SBD Cautions On Computer-Aided Car Thieves

  • Immobiliser codes are strong enough to withstand attacks from laptops

David Beckham’s loss of two BMW X5's to car crooks has caused heated press speculation about a new breed of sophisticated thief who travels armed with a laptop rather than a crowbar. Reports in the wake of the soccer star’s latest loss highlighted a new risk to owners of premium models equipped with keyless entry and start-up systems from security software code breakers.

But international vehicle security consultancy SBD believes that accounts of the BMW’s security system being cracked in a matter of minutes may be wide of the mark. Its extensive independent research into vehicle immobiliser technology reveals the protection to be robust enough to require more than a few minutes’ tinkering to be disarmed.

David Bell, Managing Director said: "The level of encryption in a transponder is so high, that even a thief equipped with the appropriate software would need much longer than the time suggested for the taking away of Beckham’s BMW. The computing power required to break down the protection is way beyond the capacity of a laptop, unless the thieves have previously managed to source confidential security data about the car".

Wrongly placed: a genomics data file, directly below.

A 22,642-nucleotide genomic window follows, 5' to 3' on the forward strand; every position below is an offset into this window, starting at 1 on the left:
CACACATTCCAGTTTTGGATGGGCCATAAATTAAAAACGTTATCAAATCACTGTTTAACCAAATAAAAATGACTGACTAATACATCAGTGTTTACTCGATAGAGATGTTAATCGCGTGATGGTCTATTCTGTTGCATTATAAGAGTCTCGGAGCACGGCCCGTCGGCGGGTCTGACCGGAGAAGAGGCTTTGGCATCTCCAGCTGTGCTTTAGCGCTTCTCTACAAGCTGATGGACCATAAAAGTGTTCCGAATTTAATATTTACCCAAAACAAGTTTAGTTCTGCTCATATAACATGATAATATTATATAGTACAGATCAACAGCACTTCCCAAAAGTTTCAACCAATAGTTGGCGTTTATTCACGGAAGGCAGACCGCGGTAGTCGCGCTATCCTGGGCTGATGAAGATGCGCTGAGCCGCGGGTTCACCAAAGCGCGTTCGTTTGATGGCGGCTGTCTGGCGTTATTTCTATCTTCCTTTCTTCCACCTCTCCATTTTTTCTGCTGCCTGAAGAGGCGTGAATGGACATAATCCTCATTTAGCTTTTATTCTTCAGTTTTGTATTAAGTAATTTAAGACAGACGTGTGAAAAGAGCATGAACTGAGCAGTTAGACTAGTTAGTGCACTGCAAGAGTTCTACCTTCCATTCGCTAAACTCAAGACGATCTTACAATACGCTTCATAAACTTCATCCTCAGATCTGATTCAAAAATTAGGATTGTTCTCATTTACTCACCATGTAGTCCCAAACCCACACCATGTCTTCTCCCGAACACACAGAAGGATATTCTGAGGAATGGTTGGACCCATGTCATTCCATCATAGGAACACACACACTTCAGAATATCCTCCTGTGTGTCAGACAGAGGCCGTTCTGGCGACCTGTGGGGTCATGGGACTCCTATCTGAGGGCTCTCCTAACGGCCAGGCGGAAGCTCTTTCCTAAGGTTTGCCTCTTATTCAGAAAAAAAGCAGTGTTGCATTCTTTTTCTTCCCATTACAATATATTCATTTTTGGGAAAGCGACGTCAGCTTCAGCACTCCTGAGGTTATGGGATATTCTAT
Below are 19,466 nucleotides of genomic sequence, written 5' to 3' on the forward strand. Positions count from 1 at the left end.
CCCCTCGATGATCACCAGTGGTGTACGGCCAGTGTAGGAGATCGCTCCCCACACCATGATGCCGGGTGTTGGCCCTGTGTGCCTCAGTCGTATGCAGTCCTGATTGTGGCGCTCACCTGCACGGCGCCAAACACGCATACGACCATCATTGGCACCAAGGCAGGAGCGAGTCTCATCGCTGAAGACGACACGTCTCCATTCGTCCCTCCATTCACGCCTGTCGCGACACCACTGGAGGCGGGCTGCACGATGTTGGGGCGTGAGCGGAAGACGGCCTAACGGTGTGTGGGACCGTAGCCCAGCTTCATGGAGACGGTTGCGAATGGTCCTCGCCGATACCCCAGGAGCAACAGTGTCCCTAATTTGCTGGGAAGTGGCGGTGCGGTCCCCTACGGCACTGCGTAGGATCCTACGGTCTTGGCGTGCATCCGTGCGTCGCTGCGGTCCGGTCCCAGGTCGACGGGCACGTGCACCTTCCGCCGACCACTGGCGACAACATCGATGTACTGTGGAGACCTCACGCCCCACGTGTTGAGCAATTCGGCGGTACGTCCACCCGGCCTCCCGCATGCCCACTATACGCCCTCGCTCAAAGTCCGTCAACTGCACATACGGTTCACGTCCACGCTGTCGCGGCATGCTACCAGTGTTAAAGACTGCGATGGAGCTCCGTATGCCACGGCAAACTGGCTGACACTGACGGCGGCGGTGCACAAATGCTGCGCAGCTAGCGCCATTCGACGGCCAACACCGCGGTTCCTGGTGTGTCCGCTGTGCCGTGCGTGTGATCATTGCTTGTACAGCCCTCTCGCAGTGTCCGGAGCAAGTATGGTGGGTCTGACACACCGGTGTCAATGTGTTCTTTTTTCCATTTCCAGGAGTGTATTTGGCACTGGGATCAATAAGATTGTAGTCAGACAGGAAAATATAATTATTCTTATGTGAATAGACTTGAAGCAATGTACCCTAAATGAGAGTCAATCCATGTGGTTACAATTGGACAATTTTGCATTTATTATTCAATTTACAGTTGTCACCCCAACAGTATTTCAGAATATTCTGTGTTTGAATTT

"We have undertaken extensive research in this field for our recent report on Key Component Management, which illustrates both the strengths and weaknesses inherent in the systems deployed by manufacturers for storing the sensitive data for the programming of keys. Of greater concern than computer code cracking is the security provided by motor manufacturers and dealers to prevent bogus or criminal access to replacement keys and immobilisers. Obtaining a legitimate vehicle key through relatively simple fraud poses a much greater threat than the concept of thieves applying complex computer technology to do the job."

SBD’s report revealed that fraudulent access to replacement keys and security components remains a major issue. Its research encountered aftersales staff failing to authenticate documentation and proof of identity and demonstrated how some manufacturers operate inadequate security procedures.

13 May 2006 Staff
 

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